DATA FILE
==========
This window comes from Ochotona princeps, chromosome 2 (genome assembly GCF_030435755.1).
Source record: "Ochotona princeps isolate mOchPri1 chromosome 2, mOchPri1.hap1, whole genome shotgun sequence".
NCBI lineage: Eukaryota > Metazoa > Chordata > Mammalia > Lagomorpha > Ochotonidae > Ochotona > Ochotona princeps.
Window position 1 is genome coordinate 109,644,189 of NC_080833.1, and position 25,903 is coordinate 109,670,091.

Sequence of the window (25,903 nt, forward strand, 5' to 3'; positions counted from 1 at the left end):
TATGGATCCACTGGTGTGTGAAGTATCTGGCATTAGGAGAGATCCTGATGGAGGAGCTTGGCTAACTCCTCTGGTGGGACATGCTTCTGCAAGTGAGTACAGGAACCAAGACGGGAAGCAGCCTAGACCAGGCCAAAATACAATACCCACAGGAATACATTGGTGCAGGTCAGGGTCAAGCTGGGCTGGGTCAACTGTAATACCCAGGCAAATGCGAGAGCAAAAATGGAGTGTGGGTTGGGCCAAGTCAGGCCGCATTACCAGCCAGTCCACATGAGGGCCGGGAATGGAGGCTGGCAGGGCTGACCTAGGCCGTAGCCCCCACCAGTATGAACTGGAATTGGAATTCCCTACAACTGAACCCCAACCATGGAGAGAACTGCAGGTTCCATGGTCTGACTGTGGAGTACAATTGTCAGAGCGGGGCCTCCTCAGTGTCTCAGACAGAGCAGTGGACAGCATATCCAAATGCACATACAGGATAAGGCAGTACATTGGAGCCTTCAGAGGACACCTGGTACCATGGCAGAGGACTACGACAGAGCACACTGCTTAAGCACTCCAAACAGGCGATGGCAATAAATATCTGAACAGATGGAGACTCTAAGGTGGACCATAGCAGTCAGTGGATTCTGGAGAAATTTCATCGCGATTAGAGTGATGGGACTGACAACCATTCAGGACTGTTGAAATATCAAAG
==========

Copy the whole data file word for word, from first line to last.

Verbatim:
This window comes from Ochotona princeps, chromosome 2 (genome assembly GCF_030435755.1).
Source record: "Ochotona princeps isolate mOchPri1 chromosome 2, mOchPri1.hap1, whole genome shotgun sequence".
NCBI lineage: Eukaryota > Metazoa > Chordata > Mammalia > Lagomorpha > Ochotonidae > Ochotona > Ochotona princeps.
Window position 1 is genome coordinate 109,644,189 of NC_080833.1, and position 25,903 is coordinate 109,670,091.

Sequence of the window (25,903 nt, forward strand, 5' to 3'; positions counted from 1 at the left end):
TATGGATCCACTGGTGTGTGAAGTATCTGGCATTAGGAGAGATCCTGATGGAGGAGCTTGGCTAACTCCTCTGGTGGGACATGCTTCTGCAAGTGAGTACAGGAACCAAGACGGGAAGCAGCCTAGACCAGGCCAAAATACAATACCCACAGGAATACATTGGTGCAGGTCAGGGTCAAGCTGGGCTGGGTCAACTGTAATACCCAGGCAAATGCGAGAGCAAAAATGGAGTGTGGGTTGGGCCAAGTCAGGCCGCATTACCAGCCAGTCCACATGAGGGCCGGGAATGGAGGCTGGCAGGGCTGACCTAGGCCGTAGCCCCCACCAGTATGAACTGGAATTGGAATTCCCTACAACTGAACCCCAACCATGGAGAGAACTGCAGGTTCCATGGTCTGACTGTGGAGTACAATTGTCAGAGCGGGGCCTCCTCAGTGTCTCAGACAGAGCAGTGGACAGCATATCCAAATGCACATACAGGATAAGGCAGTACATTGGAGCCTTCAGAGGACACCTGGTACCATGGCAGAGGACTACGACAGAGCACACTGCTTAAGCACTCCAAACAGGCGATGGCAATAAATATCTGAACAGATGGAGACTCTAAGGTGGACCATAGCAGTCAGTGGATTCTGGAGAAATTTCATCGCGATTAGAGTGATGGGACTGACAACCATTCAGGACTGTTGAAATATCAAAG